the tool used by these individuals and the tool used
in the earlier knowledge worker study was more support for tracking detailed parts of information artifacts, such as parts of web pages. We analyzed data
collected as these individuals worked over periods
ranging from just over 300 to almost 600 days. We
found that the maximum number of task activations
per day ranged between 16 and 24. The average number of task reactivations per day was between 3 and 4
and the maximum number of task reactivations
across the period was between 85 and 148.
From an analysis of the task contexts associated
with these individuals’ work, we found that the average number of files per context exceeded the average
interesting files per context, suggesting decay was
effective in trimming the size of an individual’s task
context. We saw a similar trend for the web pages referenced as part of a task context.
From this study, we can see that tasks are revisited
substantially over time and that the contexts formed
for a task are used by knowledge workers. We also
learned there is a need for models of task context to
automatically trim the contents of the task context
and reflect a knowledge worker’s current needs.
Beyond Task Contexts
Task contexts provide a full history of the interaction
with a task. When considered alongside the rich history of documents that are often maintained through
version repositories, shared file systems, and the like,
there arises the possibility of rewinding both task
context and artifact state concurrently, enabling a
knowledge worker to easily return to a previous state
in their work history. In essence, such a facility could
be used to rewind to a previous activity state of a
To date, we have provided and experimented with
situations in which one task can have multiple task
contexts at different points in time contributed by
different individuals, but tasks do not share task contexts. At times, users of our tools have requested the
ability to allow task contexts to refer to other tasks
and their associated contexts. For example, if task A
has subtasks B and C, the context of task A could be
the composite of task B and C. Support for cascading
task contexts along such relationships would substantially change our treatment in the tools of task
contexts. Instead of a task context being a snippet of
one user’s interaction history, a task context could be
identified by a set of spans of an interaction history
and relations to other such spans. Activating a task
could then involve swapping in the corresponding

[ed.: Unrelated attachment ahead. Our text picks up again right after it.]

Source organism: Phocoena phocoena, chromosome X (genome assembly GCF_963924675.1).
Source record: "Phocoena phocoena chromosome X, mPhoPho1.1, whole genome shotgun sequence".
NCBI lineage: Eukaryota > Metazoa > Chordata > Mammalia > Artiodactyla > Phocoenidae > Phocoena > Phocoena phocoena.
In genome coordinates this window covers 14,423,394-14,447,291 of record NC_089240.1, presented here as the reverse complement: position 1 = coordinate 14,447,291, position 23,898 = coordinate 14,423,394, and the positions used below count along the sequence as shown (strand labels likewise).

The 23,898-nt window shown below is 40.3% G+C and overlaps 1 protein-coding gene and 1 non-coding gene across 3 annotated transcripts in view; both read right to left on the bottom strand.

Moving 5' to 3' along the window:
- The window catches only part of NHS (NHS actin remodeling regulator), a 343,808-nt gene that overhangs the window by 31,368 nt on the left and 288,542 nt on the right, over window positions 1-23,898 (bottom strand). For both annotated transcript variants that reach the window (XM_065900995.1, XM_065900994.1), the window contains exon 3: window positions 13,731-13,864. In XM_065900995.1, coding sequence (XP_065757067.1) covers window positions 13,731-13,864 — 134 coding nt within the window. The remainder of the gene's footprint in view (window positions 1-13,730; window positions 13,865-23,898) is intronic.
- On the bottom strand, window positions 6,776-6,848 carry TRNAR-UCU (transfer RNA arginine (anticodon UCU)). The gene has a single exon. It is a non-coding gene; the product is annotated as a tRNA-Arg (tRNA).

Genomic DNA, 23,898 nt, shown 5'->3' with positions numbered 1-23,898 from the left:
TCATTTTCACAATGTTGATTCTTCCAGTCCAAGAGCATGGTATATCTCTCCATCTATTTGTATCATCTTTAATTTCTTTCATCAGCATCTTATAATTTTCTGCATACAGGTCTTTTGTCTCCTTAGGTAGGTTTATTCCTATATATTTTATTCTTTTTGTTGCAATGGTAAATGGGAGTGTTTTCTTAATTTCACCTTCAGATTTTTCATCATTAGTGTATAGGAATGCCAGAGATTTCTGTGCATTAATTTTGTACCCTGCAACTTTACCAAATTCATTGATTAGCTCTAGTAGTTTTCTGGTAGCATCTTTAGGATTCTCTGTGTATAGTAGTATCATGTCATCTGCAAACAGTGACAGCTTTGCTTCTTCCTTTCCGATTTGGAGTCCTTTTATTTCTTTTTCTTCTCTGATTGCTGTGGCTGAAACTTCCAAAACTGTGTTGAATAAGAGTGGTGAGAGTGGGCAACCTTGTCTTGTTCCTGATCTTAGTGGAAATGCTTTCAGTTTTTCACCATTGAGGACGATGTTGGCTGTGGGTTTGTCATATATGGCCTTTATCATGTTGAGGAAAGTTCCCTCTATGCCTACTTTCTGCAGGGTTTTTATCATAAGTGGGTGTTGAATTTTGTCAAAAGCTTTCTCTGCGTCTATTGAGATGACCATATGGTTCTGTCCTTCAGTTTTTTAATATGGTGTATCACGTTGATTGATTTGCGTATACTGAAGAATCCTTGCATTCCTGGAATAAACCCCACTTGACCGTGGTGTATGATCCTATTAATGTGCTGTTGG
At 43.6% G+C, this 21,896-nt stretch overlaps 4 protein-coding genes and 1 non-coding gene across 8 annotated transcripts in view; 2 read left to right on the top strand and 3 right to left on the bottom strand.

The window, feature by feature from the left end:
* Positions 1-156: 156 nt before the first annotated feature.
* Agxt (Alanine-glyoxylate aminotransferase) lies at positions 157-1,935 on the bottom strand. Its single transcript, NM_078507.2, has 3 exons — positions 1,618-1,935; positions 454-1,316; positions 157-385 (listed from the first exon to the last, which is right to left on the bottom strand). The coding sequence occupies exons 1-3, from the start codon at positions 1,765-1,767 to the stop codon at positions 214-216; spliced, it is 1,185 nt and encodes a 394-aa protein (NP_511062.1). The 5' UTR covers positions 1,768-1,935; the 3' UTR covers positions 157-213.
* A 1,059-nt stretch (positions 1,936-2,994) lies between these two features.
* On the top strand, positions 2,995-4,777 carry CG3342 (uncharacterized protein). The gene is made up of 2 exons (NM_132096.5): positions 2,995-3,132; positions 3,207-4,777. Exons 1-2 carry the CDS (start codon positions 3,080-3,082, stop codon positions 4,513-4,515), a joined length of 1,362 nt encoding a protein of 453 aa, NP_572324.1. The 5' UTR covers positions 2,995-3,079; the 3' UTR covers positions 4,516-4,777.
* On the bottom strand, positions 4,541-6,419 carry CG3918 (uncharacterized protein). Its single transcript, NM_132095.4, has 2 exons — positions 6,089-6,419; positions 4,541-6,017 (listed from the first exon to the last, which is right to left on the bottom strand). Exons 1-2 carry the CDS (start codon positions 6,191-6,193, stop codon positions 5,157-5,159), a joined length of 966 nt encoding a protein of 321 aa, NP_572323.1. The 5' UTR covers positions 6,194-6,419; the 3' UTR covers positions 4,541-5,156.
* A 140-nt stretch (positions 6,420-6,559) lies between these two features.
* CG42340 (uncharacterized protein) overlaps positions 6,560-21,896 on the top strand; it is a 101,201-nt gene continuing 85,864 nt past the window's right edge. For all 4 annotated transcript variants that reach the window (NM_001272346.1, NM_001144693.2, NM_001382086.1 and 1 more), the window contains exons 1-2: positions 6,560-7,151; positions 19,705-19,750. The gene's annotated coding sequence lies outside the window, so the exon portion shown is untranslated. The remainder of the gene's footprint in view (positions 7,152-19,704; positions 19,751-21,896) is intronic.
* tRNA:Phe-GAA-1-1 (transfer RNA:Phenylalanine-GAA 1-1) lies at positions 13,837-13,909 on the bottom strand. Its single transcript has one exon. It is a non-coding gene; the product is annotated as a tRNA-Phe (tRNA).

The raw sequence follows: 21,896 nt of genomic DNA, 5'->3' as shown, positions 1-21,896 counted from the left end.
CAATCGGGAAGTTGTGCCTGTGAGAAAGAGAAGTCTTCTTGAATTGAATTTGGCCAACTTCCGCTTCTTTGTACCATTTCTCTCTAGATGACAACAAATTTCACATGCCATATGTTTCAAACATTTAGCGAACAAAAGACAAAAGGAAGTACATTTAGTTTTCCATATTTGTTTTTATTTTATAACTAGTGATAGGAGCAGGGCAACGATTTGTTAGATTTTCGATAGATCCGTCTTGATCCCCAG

segments of interaction. Such a facility would further
support rewinding interaction (and hence activity)
across one or more tasks.
More recently, in a commercial context, we have
been gaining experience with the representation of
tasks, communication activity, and artifacts across
many different repositories serving many different
kinds of knowledge workers. This exposure has
helped us refine our model for representing task and
task context information. We see artifacts as playing
more than one role in any larger schema describing
tasks and their context. In particular, artifacts and
their versions need to be more strongly modeled as
parts of tasks at different points in time with task
contexts referring to these different versions.
Our work to date has focused on the representation
of task context once a task is indicated by the user.
Future directions to investigate include the automatic determination of task boundaries and the integration of user goals within a task to task context information. Work in activity recognition that can
consider the structure of user goals may be helpful in
improving the representation and population of task
contexts (Natarajan et al. 2008) and in enhancing
task-focused user interfaces with additional inference
There is no lack of information available to knowl-
edge workers today. Although current tools make it
easy for knowledge workers to browse and query the
information space with which they must work, these
tools do not support a knowledge worker in manag-
ing the information needed for the tasks the worker
performs. Proper and easy management of informa-
tion relevant to tasks is needed given the high veloc-
ity with which knowledge workers switch tasks.
Without appropriate support, knowledge workers are
burdened with repeatedly creating and recreating the
context they need to get work done.
We have found that the task-focused interface that
leverages knowledge workers’ episodic memory to
form and recall tasks along with a model for task context based on the knowledge workers’ interaction and
activity can provide a means to reduce the friction
and improve the flow of knowledge work.
This work was supported in part by IBM CAS, NSERC
and Tasktop Technologies. We thank the participants
in the studies and the Eclipse Mylyn community for
their ongoing input.
1. Merriam-Webster’s Collegiate Dictionary, 2003.
2. eclipse.org, verified 11/22/13
3. eclipse.org, verified 11/22/13
4. This interface was put into open source as the first version
of the Eclipse Mylyn project.
Belotti, V.; Ducheneaut, N.; Howard, M.; and Smith, I. 2003.
Taking Email to Task: The Design and Evaluation of a Task